Maroon 5 took the stage next, wearing matching orange outfits and getting yodelly with “One More Night.” I will be the first to admit that I have cried at an ATM checking my balance while “She Will Be Loved” played on the 7-Eleven radio: I worked at the mall. The charm of Maroon 5 is not lost on me. At the same time, I found their performances to be lacking the sort of juice I look for in an SNL musical act — maybe I was destroyed by enjoying Rihanna too much last week? I wanted for fractals? I don’t know. Minds were not blown. I found myself looking into the caramel corn I was eating at the time and considering it closely, humming other things, and generally vacating my brain space for greener pastures (also: no Wiz Khalifa, who is my dream date — I wanted “Payphone”! I was Veruca Salting this whole episode).

Luckily, “Weekend Update” was on point, and not just because governor and Springsteen fan Chris Christie stopped by to discuss his stinky fleece. From early digs at Petraeus (“The government launched a sexy new reboot of You’ve Got Mail”) to a later winners/losers routine that delivered a more thorough unpacking (reading All In is like “reading Batman right up until his parents were killed”; of course Florida is involved: “sex scandals are like Jewish New Yorkers, eventually they all make their way to Florida”), the “Update” writing this week was great. Jay Pharoah’s Katt Williams was on point too, blaming his recent meltdown on being a tiny paranoid person (“This is a pimp bein’ short,” “I call Cee Lo Green to help me get things off shelves”). Chris Christie seemed so psyched to be on SNL that he won me over even before he quoted “Atlantic City”: The fleece is basically fused to his skin at this point, and he’s “gonna die in this fleece.” Not on my watch, bub. Come back and fleece off with Moynihan’s Christie anytime.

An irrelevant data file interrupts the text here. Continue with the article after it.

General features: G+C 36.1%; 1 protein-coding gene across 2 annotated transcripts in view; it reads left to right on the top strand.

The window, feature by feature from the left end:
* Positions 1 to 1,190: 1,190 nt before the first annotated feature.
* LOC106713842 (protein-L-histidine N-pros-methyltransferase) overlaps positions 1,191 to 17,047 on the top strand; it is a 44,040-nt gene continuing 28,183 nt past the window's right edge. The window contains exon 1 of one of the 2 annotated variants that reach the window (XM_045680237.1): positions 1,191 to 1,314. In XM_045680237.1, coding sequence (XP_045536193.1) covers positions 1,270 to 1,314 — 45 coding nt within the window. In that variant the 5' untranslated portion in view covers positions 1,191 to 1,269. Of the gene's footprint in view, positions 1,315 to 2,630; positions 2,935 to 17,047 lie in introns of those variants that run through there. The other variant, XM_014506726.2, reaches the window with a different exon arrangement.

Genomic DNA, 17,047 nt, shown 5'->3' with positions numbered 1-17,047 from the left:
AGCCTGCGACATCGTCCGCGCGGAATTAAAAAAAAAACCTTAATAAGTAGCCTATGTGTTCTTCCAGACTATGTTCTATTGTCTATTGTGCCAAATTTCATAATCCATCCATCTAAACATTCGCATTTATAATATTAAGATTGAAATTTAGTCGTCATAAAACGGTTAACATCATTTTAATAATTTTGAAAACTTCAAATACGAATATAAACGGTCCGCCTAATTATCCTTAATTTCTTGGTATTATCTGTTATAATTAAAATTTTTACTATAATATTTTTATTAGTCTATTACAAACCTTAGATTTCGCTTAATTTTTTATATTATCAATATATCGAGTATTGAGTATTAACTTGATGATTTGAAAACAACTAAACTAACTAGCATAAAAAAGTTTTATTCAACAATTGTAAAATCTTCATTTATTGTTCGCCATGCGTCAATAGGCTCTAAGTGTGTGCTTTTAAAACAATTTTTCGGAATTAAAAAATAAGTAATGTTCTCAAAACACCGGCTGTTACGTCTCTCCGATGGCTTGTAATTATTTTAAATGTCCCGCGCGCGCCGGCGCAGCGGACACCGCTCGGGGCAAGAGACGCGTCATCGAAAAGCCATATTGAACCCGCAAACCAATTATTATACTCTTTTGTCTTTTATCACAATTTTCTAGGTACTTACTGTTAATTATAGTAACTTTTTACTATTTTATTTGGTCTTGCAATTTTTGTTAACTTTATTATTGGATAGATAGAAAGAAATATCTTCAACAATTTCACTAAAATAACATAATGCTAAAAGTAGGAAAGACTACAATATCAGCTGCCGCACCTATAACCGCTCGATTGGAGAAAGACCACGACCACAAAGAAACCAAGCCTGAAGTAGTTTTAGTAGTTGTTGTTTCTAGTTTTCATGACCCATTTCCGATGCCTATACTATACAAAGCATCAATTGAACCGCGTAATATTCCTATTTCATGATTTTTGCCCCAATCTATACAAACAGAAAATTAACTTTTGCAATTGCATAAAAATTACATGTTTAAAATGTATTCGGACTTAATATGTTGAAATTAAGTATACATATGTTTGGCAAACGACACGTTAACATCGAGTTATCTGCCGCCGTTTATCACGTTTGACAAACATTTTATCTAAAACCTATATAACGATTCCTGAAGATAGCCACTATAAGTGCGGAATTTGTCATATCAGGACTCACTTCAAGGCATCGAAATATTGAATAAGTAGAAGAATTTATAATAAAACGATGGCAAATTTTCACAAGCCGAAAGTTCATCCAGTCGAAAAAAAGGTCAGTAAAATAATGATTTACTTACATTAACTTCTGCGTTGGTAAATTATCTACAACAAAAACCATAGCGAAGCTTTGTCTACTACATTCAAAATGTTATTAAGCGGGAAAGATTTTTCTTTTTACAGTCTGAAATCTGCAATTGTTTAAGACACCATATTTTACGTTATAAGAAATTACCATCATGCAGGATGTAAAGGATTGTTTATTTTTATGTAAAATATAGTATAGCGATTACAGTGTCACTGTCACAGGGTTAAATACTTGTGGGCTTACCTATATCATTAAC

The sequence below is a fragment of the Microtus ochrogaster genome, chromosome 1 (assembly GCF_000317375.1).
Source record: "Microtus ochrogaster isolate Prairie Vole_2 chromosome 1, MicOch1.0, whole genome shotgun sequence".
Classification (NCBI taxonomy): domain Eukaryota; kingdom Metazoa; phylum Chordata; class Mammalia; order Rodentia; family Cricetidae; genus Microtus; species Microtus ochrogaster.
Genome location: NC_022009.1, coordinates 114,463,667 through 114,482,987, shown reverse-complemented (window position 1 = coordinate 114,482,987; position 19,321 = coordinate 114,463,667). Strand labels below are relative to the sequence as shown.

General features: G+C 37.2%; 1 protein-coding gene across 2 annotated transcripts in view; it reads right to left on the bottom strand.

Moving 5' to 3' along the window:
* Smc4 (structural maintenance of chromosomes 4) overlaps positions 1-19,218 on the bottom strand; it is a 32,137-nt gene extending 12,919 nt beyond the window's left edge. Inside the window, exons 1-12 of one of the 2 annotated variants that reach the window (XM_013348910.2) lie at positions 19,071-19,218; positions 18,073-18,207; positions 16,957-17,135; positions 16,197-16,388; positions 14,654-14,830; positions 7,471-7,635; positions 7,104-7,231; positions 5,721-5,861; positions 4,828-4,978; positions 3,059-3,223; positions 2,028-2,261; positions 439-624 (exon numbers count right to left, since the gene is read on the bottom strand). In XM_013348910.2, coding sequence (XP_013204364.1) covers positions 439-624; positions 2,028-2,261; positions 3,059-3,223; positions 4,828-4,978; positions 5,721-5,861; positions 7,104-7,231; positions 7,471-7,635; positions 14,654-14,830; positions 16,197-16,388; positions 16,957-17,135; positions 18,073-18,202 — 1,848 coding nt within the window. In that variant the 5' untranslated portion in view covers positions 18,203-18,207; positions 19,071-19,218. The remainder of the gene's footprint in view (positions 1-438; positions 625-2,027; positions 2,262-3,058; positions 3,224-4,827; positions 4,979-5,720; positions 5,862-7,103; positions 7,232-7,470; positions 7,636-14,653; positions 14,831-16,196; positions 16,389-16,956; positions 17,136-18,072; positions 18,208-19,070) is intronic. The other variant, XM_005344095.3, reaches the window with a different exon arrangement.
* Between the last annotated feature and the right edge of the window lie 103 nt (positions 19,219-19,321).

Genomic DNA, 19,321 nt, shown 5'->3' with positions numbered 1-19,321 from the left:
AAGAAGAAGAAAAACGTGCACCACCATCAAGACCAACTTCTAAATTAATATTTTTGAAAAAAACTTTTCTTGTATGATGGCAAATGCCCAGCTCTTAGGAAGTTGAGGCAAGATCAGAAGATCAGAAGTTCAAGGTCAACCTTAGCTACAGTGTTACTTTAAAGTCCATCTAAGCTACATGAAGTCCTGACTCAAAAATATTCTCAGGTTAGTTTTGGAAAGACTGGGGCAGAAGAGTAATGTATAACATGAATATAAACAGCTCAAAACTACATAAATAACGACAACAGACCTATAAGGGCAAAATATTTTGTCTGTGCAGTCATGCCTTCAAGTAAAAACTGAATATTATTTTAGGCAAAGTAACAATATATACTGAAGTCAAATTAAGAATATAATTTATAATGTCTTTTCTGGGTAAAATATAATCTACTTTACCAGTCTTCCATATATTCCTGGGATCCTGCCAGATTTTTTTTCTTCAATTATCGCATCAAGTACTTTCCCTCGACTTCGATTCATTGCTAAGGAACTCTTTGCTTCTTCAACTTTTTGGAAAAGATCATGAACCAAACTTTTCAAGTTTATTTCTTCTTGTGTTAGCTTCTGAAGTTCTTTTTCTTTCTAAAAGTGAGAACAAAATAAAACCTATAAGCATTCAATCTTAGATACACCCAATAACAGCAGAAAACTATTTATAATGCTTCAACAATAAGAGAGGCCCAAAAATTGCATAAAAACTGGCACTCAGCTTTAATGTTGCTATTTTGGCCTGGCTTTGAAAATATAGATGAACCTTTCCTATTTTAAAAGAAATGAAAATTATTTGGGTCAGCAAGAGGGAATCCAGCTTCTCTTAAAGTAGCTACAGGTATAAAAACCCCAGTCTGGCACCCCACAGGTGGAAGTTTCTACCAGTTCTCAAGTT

Things went downhill from “Update,” unfortunately. An Avengers sketch halfheartedly spoofed Renner’s Hawkeye — he used up his 11 arrows, and pulling them out of his victims and recycling them would have been unsanitary — and seemed to flail even as Hulk (Moynihan) used a mannequin stand-in for Renner to thwack at the enemy. I liked the idea that bows and arrows are the Diet Coke of superpowers, but not only did Renner have nothing to do, all that time in makeup and wardrobe (looking good as Black Widow, McKinnon!) was totally wasted here. The next sketch, “Thug #2,” was no better. Maybe it was worse. I’m not even sure anymore. Renner played the straight man on set during a movie scene with Dick Fuel (real name Dick Juice, played by Sudeikis), an actor portraying a thug (or maybe a thug in SAG playing a thug) and every director’s nightmare. Sudeikis got all the goods in this one (but of course the goods were pretty odd — Dick doesn’t read, vote, or use condoms, and he stops Renner from slapping him as per the script because he “thought it was claymation”), leaving Renner to deliver one line of dialogue over and over until he finally gave up and walked offstage. Renner absolutely dissolved into the background of this scene, which is too bad.